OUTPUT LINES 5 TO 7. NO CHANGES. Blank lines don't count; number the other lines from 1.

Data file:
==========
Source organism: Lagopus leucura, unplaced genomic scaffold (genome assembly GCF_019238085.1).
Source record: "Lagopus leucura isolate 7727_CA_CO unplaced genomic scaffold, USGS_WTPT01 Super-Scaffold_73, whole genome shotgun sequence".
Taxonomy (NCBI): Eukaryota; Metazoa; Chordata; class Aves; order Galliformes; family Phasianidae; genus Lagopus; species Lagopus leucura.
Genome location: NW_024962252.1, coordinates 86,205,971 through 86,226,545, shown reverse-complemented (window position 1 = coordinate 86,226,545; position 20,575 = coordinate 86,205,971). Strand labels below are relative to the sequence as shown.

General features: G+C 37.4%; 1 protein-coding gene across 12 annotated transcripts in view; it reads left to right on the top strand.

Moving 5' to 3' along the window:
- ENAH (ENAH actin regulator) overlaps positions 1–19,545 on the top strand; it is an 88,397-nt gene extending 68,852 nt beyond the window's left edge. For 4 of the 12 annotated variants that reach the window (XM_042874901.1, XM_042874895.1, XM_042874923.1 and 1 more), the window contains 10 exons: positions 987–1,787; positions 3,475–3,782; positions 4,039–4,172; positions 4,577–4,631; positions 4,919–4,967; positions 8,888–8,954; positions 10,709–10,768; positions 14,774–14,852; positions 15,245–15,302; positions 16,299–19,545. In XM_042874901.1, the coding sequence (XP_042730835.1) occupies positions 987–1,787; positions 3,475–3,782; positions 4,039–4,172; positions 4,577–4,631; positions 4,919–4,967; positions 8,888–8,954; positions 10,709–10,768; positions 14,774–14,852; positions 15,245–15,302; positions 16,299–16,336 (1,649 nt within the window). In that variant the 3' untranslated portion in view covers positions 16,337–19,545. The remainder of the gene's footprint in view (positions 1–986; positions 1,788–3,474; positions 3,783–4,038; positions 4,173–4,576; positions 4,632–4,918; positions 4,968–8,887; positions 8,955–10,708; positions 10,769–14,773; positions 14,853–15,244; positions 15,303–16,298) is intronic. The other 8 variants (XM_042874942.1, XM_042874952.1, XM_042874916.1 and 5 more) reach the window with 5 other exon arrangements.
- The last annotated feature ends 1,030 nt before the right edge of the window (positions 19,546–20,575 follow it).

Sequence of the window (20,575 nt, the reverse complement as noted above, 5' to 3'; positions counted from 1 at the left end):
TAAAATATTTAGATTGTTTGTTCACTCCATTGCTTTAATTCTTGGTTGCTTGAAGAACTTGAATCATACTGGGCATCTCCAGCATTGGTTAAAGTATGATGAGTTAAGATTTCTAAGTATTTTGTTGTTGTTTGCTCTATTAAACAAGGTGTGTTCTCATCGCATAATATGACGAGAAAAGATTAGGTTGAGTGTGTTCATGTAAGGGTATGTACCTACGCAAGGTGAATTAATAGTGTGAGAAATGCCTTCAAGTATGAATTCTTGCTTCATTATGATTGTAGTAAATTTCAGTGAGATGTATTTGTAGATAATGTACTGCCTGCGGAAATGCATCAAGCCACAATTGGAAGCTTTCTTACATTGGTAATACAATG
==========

General features: G+C 37.4%; 1 protein-coding gene across 12 annotated transcripts in view; it reads left to right on the top strand.

Moving 5' to 3' along the window:
- ENAH (ENAH actin regulator) overlaps positions 1–19,545 on the top strand; it is an 88,397-nt gene extending 68,852 nt beyond the window's left edge. For 4 of the 12 annotated variants that reach the window (XM_042874901.1, XM_042874895.1, XM_042874923.1 and 1 more), the window contains 10 exons: positions 987–1,787; positions 3,475–3,782; positions 4,039–4,172; positions 4,577–4,631; positions 4,919–4,967; positions 8,888–8,954; positions 10,709–10,768; positions 14,774–14,852; positions 15,245–15,302; positions 16,299–19,545. In XM_042874901.1, the coding sequence (XP_042730835.1) occupies positions 987–1,787; positions 3,475–3,782; positions 4,039–4,172; positions 4,577–4,631; positions 4,919–4,967; positions 8,888–8,954; positions 10,709–10,768; positions 14,774–14,852; positions 15,245–15,302; positions 16,299–16,336 (1,649 nt within the window). In that variant the 3' untranslated portion in view covers positions 16,337–19,545. The remainder of the gene's footprint in view (positions 1–986; positions 1,788–3,474; positions 3,783–4,038; positions 4,173–4,576; positions 4,632–4,918; positions 4,968–8,887; positions 8,955–10,708; positions 10,769–14,773; positions 14,853–15,244; positions 15,303–16,298) is intronic. The other 8 variants (XM_042874942.1, XM_042874952.1, XM_042874916.1 and 5 more) reach the window with 5 other exon arrangements.